Zhang, Y.H., Xiong, X.F., Xu, Y., 1999. Analysis of Hubei volatile oil of Gardenia flower by GC/MS. J. Wuhan Bot. Res. 17(1), 61-63.

 

 

Plant parts

Origin

Main constituents

References

Fruits

N.k

myristic acid (15.3%)

Bao et al., 2011

Flowers

N.k

linalool, myristic acid, benzyl aceate etc were among the volatiles present above 1%

Buchbauer et al., 1996

Flowers

China

linalool (27.73%), (Z)-3-hexenyl pentenoate (24.38%) and hexyl tiglate (11.42%)

Cai et al., 2008

Flowers

China

linalool (21.09%), camphene (7.25%), α-caryophyllene (6.49%), geraniol (5.72%) and α-farnesene (5.35%).

Gan et al., 2013

Flowers

‘’

methyl benzoate (32.34%), linalool (20.54%), cis-3-hexenyl tiglate (20.30%) and carveol (10.33%)

Guo et al., 1991

Flowers

‘’

jasmin lactone, cis-3-hexenol, esters of cis-3-hexenol, cis-3-hexenoic acid and tiglic acid a

Hattori et al., 1978

Flowers

China

linalool, β-myrcene, methyl benzoate, L-limonene, ocimene, cis-3-hexenyl tiglate and cis-3-hexenylisovalerate a

Hunag et al., 2004

Floral

N.k

farnesene, (Z)-3-hexenyl tiglate, (Z)-3-hexenyl benzoate and indole a

Kanlayavattanakul and Lourith, 2015

Flowers

China

farnesene (64.86%) and cis-ocimene (29.33 %)

Liu et al., 2000

Flowers

Nigeria

α-farnesene (28.41%), linalool (22.05%), trans-β-ocimene (10.59%) and α-terpineol (9.03%).

Obuzor and Nwakolo, 2011

Flowers

China

palmitic acid, linoleic acid, cis-13-octadedienoic acid, octadedienoic acid, squalene, and vitamin E a

Shang et al., 2019

Flowers

China

ocimene, α-farnesene, benzoic acid methyl ester, isopropyl cyclohexane and 3,7-dimethyl 1,6-octadiene-3-alcohol propionate a

Tan et al., 2012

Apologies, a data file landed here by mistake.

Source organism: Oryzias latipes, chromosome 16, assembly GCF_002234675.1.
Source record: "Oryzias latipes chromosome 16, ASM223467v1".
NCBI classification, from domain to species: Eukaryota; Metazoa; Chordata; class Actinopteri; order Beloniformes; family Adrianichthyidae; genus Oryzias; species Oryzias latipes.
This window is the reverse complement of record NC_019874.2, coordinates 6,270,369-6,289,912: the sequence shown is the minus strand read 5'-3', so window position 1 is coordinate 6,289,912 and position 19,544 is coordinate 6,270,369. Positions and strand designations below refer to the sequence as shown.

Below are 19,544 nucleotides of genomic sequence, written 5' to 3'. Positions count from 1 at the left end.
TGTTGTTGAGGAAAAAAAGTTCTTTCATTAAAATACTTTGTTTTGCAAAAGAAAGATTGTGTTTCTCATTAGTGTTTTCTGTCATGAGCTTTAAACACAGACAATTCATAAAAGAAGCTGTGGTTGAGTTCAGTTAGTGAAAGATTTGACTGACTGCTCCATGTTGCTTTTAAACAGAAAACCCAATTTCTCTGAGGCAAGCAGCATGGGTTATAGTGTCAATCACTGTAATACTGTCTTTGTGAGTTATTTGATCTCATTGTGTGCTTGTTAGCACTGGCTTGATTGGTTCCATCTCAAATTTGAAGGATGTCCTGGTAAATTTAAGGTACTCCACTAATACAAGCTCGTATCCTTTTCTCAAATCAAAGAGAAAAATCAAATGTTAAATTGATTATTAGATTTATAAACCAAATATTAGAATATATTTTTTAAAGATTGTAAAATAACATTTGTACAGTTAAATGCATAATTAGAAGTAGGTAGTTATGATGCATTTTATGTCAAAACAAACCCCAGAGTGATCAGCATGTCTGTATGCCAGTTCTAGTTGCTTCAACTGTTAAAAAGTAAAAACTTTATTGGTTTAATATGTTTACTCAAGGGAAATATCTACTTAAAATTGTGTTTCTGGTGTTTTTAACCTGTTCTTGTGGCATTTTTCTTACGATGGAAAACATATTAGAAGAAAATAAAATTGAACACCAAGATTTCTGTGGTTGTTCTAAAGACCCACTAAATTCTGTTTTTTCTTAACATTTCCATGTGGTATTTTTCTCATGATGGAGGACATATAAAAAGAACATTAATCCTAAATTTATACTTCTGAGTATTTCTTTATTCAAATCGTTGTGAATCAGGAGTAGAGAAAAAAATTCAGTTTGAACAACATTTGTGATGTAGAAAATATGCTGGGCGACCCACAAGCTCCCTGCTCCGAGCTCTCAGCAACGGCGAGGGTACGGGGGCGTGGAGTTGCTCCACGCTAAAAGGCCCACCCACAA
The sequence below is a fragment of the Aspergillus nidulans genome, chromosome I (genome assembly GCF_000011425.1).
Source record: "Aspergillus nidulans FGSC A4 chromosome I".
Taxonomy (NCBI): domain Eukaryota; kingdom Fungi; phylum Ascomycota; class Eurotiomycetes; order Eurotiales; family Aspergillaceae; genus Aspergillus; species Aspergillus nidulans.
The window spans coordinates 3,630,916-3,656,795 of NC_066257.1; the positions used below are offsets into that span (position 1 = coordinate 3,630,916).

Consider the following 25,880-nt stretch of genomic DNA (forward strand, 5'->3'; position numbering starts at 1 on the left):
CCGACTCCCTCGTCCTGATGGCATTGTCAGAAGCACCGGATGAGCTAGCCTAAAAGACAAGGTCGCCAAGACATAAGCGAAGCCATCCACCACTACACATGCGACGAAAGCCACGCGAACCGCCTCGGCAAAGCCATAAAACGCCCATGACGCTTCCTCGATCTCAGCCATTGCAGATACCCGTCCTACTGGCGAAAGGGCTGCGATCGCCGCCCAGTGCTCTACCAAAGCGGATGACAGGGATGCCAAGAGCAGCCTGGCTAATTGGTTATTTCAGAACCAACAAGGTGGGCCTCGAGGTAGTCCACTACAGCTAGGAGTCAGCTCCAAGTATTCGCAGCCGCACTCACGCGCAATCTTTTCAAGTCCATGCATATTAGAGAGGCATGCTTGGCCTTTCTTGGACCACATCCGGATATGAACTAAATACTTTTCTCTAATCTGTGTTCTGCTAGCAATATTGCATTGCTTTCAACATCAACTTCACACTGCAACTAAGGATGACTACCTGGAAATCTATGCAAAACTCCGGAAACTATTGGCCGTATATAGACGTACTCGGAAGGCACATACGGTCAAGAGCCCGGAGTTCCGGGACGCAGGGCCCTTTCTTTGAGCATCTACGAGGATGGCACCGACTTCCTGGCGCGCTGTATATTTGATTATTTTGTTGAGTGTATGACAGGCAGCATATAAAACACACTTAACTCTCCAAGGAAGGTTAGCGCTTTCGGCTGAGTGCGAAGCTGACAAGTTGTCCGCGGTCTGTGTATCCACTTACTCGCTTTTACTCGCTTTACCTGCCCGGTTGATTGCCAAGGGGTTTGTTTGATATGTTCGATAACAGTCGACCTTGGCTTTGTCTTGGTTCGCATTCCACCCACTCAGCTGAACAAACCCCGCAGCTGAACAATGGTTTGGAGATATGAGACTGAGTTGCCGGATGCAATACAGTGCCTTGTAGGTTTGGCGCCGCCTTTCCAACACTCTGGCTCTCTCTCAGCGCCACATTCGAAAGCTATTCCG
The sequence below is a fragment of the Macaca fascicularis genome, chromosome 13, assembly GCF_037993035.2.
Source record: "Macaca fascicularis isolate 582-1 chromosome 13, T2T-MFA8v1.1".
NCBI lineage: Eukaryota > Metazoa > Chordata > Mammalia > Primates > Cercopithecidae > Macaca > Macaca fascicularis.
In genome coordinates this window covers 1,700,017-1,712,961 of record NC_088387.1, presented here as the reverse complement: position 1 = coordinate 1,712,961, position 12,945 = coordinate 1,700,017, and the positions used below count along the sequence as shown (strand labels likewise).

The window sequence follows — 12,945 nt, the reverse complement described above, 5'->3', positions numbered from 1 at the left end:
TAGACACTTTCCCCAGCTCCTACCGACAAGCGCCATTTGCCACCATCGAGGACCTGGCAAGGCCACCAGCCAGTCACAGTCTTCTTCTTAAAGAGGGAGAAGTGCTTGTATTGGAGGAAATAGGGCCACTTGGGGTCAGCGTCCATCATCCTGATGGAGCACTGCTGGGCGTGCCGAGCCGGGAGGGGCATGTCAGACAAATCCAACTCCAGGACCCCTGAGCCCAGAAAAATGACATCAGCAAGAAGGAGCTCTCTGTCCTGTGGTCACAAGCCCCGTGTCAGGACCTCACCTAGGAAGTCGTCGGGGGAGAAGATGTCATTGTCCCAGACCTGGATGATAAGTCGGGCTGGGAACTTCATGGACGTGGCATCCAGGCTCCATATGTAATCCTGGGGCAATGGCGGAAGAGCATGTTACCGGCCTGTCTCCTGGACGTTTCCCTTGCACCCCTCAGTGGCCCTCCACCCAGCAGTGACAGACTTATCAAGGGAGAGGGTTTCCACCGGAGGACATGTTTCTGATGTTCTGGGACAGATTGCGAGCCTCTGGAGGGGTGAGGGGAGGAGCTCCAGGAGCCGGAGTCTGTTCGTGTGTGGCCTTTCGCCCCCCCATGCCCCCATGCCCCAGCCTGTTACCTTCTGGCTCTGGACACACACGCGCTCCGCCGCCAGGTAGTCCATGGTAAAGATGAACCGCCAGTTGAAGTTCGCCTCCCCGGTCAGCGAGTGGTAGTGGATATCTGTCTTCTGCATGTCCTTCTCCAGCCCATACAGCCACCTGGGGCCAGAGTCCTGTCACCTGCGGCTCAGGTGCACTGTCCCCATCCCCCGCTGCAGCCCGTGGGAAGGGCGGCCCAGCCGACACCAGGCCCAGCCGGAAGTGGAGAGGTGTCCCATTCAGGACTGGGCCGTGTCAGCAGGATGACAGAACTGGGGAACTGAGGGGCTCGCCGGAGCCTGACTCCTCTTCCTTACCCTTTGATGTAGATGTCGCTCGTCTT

Flowers

China

squalene, ethyl linoleate, n-hexadecanoic acid and 9-12-octadecadienoic a

Wagan et al., 2018

Flowers

China

linalool (17.92%), 7-decen-5-olide (9.11%) and cis-3-hexenyl tiglate (6.54%)

Zhang et al., 1991

Table 1

Chemical constituents of essential oils of Gardenia jasminoidesrepresented in the literature

aQuantitative composition not available; N.k. Not known

 


 

Table 2

Chemical constituents found in Gardenia jasminoidesleaf oil

Sr. No

Constituents a

LRIb

LRIc

Percentd

MI

1

Myrcene

993

992

0.8

RI, MS

2

Neral

1242

1243

4.6

RI, MS

3

Geraniol

1256

1256

3.3

RI, MS

4

Geranial

1271

1270

12.3

RI, MS, Co

5

Daucene

1381

1380e

0.4

RI, MS

6

Geranyl acetate

1383

1386

1.4

RI, MS

7

Neryl acetone

1436

1435

1.0

RI, MS

8

(E)-β-Ionone

1487

1488

0.7

RI, MS

9

Caryophyllene oxide

1582

1581

2.6

RI, MS

10

Humulene epoxide II

1607

1609

0.6

RI, MS, Co

11

Tetradecanal

1614

1613

2.2

RI, MS, Co

12

10-epi-γ-eudesmol

1619

1619

6.2

RI, MS, Co

13

α-Eudesmol

1653

1630

0.7

RI, MS

14

ar-Turmerone

1666

1658

8.1

RI, MS, Co

15

n-Heptadecane

1700

1700e

1.1

RI, MS, Co

16

Curlone

1701

1701

2.5

RI, MS, Co

17

Pentadecanal

1716

1715

49.2

RI, MS, Co

Total

97.7

 

Monoterpene hydrocarbons (Sr. No. 1)

0.8

 

Oxygenated monoterpenes (Sr. No. 2-4, 6)

21.6

 

Sesquiterpene hydrocarbons (Sr. No. 0.4)

0.4

 

Oxygenated sesquiterpenes (Sr. No. 9, 10, 12-14, 16)

20.7

 

Apocarotenes (Sr. No. 7, 8)

1.7

 

Long chain aldehydes (Sr. No. 11, 17)

51.4

 

Alkane (Sr. No. 15)

1.1